Sperlonga: A beautiful seaside town south of Rome, Sperlonga is not to be missed. With unbelievably clean beaches, ruins in the Grotto of Tiberius, whitewashed houses clustered together on a steep headland, and a labyrinth of streets and stairways that bring you to unexpected terraces above the sea, this small and charming town is sure to deliver a gratifying experience.

Terracina: Heading south of the Lazio region, between Rome and Naples, you will find Terracina, a seaside resort town, home to the site of a major temple to Jupiter, and sandy beaches.

Bucatini all’amatriciana: A pasta dish made with bucatini spaghetti, and a meat sauce made with bacon, this hearty Italian favorite is enjoyable for the whole family.

Spaghetti alla carbonara: A lighter pasta dish from Rome, spaghetti alla carbonara is made with eggs, cheese, bacon, and black pepper.

Rigatoni alla Pagliata: This is a pasta dish for true Italian cusine gastronomes. Made from the intestines of a calf, this dish is usually served in the traditional Roman style in which pajate (intestines) are stewed in a typical tomato sauce and served with rigatoni.

Abbacchio al forno:  As with many Italian dishes, this dish thrives on simplicity, and very few ingredients. Few dishes are quite as Roman as this pan-roasted lamb. Cooked with white wine, rosemary, olive oil, and garlic, this dish can sometimes be cooked with cubed roasting potatoes, or alla cacciatora (lamb with an anchovy and rosemary sauce).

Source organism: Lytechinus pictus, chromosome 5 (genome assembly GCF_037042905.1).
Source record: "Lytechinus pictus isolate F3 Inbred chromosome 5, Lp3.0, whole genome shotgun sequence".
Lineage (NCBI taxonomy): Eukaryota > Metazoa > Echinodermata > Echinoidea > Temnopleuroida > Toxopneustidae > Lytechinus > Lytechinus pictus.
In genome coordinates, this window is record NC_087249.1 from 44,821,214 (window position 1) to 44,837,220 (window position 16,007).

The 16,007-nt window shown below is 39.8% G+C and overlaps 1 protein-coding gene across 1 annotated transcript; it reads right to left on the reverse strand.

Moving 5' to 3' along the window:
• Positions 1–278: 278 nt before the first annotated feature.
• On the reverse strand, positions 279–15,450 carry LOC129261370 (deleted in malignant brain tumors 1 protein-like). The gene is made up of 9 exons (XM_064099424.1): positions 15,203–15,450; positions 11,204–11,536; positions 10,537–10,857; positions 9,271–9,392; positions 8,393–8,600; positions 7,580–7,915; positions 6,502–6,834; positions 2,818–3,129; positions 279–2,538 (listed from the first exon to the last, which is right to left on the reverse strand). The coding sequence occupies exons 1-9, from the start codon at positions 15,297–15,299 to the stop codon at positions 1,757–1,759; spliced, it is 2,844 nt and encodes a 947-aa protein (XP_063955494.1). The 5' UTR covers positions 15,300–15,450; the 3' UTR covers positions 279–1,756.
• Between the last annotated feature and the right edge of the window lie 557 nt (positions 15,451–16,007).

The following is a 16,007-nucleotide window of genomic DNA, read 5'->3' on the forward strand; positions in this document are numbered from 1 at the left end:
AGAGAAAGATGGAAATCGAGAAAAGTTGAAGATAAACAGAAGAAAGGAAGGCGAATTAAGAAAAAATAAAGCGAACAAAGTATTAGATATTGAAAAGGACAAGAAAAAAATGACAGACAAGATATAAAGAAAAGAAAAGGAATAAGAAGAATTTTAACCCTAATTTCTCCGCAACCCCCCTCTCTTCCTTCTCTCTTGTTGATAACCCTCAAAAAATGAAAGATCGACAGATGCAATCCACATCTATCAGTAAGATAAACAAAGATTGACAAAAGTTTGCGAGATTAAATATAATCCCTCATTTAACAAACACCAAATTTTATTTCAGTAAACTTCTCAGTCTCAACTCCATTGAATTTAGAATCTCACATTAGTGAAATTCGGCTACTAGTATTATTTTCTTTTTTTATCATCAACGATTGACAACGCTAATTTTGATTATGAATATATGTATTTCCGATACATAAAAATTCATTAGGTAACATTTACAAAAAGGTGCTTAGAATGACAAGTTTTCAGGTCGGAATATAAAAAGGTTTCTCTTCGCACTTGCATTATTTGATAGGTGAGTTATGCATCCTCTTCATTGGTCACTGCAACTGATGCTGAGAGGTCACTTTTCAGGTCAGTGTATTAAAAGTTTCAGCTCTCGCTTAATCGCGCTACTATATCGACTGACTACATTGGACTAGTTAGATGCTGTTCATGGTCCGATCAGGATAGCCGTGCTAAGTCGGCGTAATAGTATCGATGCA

Saltimbocca: A dishes name that literally translates to, jumps in the mouth, Saltimbocca Roman-style consists of veal, prosciutto or ham, and sage, rolled-up and cooked in Marsala and butter.

Carciofi alla Giudia: It’s name translated to, Jewish-style artichokes, is among the best-known dishes of Roman-Jewish cuisine. The recipe is essentially a deep-fried artichoke, originating in the Jewish community of Rome.


Amatrice festival: Enjoy this typical Italian food festival on the final Sunday of August, in Amatrice, celebrating the principal Roman dish, bucatini all’amatriciana with pecorino romano cheese.

Marino Wine Festival: Sagra dell’Uva  (The Marino Wine Festival) is typically held on the first Sunday of October. This often boisterous grape event is held annually on the first Sunday of October. The event includes a procession, music, and period costumes.  The climax of this event occurs when the ‘Fountain of the Four Moors,’ in the center of town gushes sweet white wine which is distributed freely amongst the crowd. Additionally, this is a time when the local cellars open their doors and offer treats paired with wine.

La Corsa degli Ussari: In the town of Ronciglione you’ll find a beautiful blend of Medieval, Renaissance and Baroque architecture in a compact space. If you’re visiting during Carnival in February, this is the place to be, especially for their main event. Initiated in 1465 by Pope Paul III Farnese, come and cheer on the horses as they gallop through the streets, rider-less.

Newsletter Signup

Your Travel Specialist to Italy.

Hello Italy Tours provides personalized, high quality travel services at the best value.